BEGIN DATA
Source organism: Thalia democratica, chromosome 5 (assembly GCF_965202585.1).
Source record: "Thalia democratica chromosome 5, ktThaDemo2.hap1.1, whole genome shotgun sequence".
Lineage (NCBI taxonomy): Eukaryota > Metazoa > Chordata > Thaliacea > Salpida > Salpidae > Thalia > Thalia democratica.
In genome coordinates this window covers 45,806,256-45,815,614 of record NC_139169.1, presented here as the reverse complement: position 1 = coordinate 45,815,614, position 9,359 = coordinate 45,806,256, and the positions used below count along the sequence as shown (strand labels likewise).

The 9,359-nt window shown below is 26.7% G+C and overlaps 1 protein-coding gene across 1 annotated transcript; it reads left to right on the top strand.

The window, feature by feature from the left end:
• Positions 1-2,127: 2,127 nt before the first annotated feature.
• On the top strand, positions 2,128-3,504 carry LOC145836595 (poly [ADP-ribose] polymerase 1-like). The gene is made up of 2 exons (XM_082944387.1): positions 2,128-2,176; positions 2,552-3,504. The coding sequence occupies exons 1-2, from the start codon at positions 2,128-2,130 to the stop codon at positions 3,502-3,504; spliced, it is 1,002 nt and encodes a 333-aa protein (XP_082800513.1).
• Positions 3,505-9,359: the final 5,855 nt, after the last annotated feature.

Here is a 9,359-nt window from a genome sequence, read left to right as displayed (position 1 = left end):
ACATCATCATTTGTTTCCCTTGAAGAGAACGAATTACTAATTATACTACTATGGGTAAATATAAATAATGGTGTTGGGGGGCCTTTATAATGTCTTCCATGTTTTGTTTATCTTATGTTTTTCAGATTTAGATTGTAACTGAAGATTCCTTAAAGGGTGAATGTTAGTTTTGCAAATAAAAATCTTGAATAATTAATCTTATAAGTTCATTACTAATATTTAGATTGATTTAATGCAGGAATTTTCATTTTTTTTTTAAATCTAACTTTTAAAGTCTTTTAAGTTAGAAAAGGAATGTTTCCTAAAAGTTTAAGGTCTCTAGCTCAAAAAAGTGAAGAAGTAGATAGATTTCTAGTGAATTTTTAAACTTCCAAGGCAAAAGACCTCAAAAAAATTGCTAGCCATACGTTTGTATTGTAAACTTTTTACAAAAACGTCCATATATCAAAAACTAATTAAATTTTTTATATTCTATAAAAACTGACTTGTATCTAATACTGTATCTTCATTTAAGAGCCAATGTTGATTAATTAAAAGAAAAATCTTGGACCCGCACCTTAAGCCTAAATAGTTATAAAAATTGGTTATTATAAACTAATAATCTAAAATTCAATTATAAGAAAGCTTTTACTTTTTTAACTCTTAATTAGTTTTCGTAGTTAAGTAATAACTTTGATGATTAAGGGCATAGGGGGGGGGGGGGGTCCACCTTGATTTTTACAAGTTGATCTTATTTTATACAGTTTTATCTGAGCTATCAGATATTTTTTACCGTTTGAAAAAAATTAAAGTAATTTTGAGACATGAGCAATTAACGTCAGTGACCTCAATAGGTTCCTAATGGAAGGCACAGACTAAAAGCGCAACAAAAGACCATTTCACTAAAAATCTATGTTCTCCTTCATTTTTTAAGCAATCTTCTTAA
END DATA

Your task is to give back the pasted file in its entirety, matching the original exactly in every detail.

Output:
Source organism: Thalia democratica, chromosome 5 (assembly GCF_965202585.1).
Source record: "Thalia democratica chromosome 5, ktThaDemo2.hap1.1, whole genome shotgun sequence".
Lineage (NCBI taxonomy): Eukaryota > Metazoa > Chordata > Thaliacea > Salpida > Salpidae > Thalia > Thalia democratica.
In genome coordinates this window covers 45,806,256-45,815,614 of record NC_139169.1, presented here as the reverse complement: position 1 = coordinate 45,815,614, position 9,359 = coordinate 45,806,256, and the positions used below count along the sequence as shown (strand labels likewise).

The 9,359-nt window shown below is 26.7% G+C and overlaps 1 protein-coding gene across 1 annotated transcript; it reads left to right on the top strand.

The window, feature by feature from the left end:
• Positions 1-2,127: 2,127 nt before the first annotated feature.
• On the top strand, positions 2,128-3,504 carry LOC145836595 (poly [ADP-ribose] polymerase 1-like). The gene is made up of 2 exons (XM_082944387.1): positions 2,128-2,176; positions 2,552-3,504. The coding sequence occupies exons 1-2, from the start codon at positions 2,128-2,130 to the stop codon at positions 3,502-3,504; spliced, it is 1,002 nt and encodes a 333-aa protein (XP_082800513.1).
• Positions 3,505-9,359: the final 5,855 nt, after the last annotated feature.

Here is a 9,359-nt window from a genome sequence, read left to right as displayed (position 1 = left end):
ACATCATCATTTGTTTCCCTTGAAGAGAACGAATTACTAATTATACTACTATGGGTAAATATAAATAATGGTGTTGGGGGGCCTTTATAATGTCTTCCATGTTTTGTTTATCTTATGTTTTTCAGATTTAGATTGTAACTGAAGATTCCTTAAAGGGTGAATGTTAGTTTTGCAAATAAAAATCTTGAATAATTAATCTTATAAGTTCATTACTAATATTTAGATTGATTTAATGCAGGAATTTTCATTTTTTTTTTAAATCTAACTTTTAAAGTCTTTTAAGTTAGAAAAGGAATGTTTCCTAAAAGTTTAAGGTCTCTAGCTCAAAAAAGTGAAGAAGTAGATAGATTTCTAGTGAATTTTTAAACTTCCAAGGCAAAAGACCTCAAAAAAATTGCTAGCCATACGTTTGTATTGTAAACTTTTTACAAAAACGTCCATATATCAAAAACTAATTAAATTTTTTATATTCTATAAAAACTGACTTGTATCTAATACTGTATCTTCATTTAAGAGCCAATGTTGATTAATTAAAAGAAAAATCTTGGACCCGCACCTTAAGCCTAAATAGTTATAAAAATTGGTTATTATAAACTAATAATCTAAAATTCAATTATAAGAAAGCTTTTACTTTTTTAACTCTTAATTAGTTTTCGTAGTTAAGTAATAACTTTGATGATTAAGGGCATAGGGGGGGGGGGGGGTCCACCTTGATTTTTACAAGTTGATCTTATTTTATACAGTTTTATCTGAGCTATCAGATATTTTTTACCGTTTGAAAAAAATTAAAGTAATTTTGAGACATGAGCAATTAACGTCAGTGACCTCAATAGGTTCCTAATGGAAGGCACAGACTAAAAGCGCAACAAAAGACCATTTCACTAAAAATCTATGTTCTCCTTCATTTTTTAAGCAATCTTCTTAA